Devil on the Divide 22k

Wait, what?

A long time ago, I started my endurance racing life as a trail runner. I raced a handful of 50ks and trail marathons in Arkansas before my trail running friends (the Warthogs in Memphis) took me out on a bike one summer and I gradually left the sport of running for road racing. I still have a love for trail running, though.

So, when I started having a 45-60 minute one-way commute every day, I found that running is a good way to get in a quick workout prior to leaving the house for the day. I’ve been running around 3 miles 1-2x per week, depending on whether or not I’ve got a cross country race on the weekend.

You may remember a while back, I went on a hike-a-bike adventure with Jake. Look at the map so the rest of this makes sense:


We traversed the Bard Creek Trail, which he’d seen on a website for a 50k running race called Devil on the Divide. He wanted to recon the trail as a way to “close the loop” for a popular mountain bike ride up Jones Pass to the Continental Divide Trail and Herman Gulch, which, if you close said loop using the road, looks like this:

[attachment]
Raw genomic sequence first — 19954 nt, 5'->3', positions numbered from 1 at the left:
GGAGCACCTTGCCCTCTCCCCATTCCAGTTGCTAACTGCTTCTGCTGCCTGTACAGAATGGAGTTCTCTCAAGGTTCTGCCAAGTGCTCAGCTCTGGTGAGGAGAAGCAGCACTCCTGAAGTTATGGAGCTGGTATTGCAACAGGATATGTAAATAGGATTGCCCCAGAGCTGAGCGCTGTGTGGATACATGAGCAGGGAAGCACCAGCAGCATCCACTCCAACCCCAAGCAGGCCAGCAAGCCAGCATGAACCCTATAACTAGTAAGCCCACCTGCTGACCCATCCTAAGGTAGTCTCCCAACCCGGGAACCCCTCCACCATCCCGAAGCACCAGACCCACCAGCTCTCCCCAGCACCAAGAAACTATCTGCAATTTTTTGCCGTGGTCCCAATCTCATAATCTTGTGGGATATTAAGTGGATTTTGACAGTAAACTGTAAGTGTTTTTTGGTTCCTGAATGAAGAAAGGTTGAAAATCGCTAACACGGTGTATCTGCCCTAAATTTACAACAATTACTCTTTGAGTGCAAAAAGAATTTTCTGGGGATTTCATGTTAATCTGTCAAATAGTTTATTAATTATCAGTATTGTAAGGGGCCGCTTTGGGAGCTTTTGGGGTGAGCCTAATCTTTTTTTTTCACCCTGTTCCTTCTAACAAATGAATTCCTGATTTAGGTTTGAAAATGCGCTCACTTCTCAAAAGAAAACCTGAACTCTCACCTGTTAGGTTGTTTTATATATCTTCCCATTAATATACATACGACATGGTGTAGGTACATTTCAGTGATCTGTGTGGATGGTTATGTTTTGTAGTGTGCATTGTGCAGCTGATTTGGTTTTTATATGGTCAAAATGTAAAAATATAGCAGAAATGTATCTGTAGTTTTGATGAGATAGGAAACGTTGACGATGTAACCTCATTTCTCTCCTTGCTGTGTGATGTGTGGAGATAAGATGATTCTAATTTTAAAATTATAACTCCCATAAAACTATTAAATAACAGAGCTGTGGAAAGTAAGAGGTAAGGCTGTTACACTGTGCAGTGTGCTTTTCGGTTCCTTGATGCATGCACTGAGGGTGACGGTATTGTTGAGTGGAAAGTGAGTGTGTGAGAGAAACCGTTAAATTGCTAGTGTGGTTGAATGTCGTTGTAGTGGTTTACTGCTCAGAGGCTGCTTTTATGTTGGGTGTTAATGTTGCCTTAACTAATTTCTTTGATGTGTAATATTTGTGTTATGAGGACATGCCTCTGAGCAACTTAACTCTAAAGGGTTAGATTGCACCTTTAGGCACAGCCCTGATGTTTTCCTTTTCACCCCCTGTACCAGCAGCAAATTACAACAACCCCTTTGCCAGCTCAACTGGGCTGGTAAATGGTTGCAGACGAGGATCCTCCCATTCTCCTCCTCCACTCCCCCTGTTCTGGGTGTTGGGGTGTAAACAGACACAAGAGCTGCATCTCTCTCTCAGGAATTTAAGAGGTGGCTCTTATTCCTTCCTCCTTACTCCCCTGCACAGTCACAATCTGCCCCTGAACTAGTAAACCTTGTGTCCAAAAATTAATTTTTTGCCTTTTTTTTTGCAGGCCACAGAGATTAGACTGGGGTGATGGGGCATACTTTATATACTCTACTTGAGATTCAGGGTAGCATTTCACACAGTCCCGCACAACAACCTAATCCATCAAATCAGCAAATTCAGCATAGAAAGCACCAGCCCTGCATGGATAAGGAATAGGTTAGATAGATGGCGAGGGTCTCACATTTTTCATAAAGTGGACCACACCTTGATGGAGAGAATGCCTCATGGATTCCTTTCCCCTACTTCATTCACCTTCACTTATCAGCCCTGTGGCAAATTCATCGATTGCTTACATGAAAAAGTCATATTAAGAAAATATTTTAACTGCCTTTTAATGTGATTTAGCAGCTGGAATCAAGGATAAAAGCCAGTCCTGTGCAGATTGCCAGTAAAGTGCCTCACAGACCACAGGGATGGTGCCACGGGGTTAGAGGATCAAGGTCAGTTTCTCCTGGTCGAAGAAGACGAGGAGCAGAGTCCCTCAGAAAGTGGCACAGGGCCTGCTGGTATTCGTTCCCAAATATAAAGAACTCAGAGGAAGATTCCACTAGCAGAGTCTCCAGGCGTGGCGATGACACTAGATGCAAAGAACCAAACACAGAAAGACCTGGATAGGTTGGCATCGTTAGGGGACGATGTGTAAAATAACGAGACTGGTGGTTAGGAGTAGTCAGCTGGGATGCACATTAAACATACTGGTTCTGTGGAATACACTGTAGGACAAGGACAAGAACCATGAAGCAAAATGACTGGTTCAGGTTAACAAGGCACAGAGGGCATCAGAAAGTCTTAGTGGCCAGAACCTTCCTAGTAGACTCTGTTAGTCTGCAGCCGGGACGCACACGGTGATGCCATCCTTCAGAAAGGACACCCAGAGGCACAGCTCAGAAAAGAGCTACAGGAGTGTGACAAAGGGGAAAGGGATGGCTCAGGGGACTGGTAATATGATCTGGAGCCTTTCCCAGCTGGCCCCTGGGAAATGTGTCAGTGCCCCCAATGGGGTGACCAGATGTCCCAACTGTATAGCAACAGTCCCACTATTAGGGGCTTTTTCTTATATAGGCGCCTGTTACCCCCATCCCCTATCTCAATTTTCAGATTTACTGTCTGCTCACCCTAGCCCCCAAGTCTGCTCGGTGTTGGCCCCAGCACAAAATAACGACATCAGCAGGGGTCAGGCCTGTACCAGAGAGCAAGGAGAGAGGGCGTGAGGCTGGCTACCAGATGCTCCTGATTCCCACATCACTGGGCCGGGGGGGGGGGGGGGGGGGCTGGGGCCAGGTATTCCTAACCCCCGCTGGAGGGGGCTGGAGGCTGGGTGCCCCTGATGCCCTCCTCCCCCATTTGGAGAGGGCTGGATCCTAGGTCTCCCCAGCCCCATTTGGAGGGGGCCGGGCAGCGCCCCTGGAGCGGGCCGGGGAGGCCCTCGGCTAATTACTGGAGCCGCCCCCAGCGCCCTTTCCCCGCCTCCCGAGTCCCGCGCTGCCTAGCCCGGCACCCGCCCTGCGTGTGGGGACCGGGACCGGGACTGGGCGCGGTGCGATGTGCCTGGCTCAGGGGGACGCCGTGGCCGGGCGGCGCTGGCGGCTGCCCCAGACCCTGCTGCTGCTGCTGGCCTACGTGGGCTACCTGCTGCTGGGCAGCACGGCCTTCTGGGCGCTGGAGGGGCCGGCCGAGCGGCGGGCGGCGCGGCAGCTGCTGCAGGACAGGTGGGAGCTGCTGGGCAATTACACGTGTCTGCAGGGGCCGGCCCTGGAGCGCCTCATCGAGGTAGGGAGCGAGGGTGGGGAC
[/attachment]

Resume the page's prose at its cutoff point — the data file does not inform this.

The 50k Devil on the Divide makes the loop on trails. Though, as Jake and I discovered, not very ride-able trails. Since the day he told me about the trail race, I was itching to do the 22k version of it, which is a point-to-point of the above map from the start/finish marker to the trailhead by I-70. However, with my lack of running volume, I’d sort of written it off.

Then, exactly one week ago today, I went and ran the Mount Falcon trail. The loop I made was probably somewhere close to four miles- almost two miles up, and almost two miles down. It felt awesome. So, I went home and entered the Devil on the Divide 22k.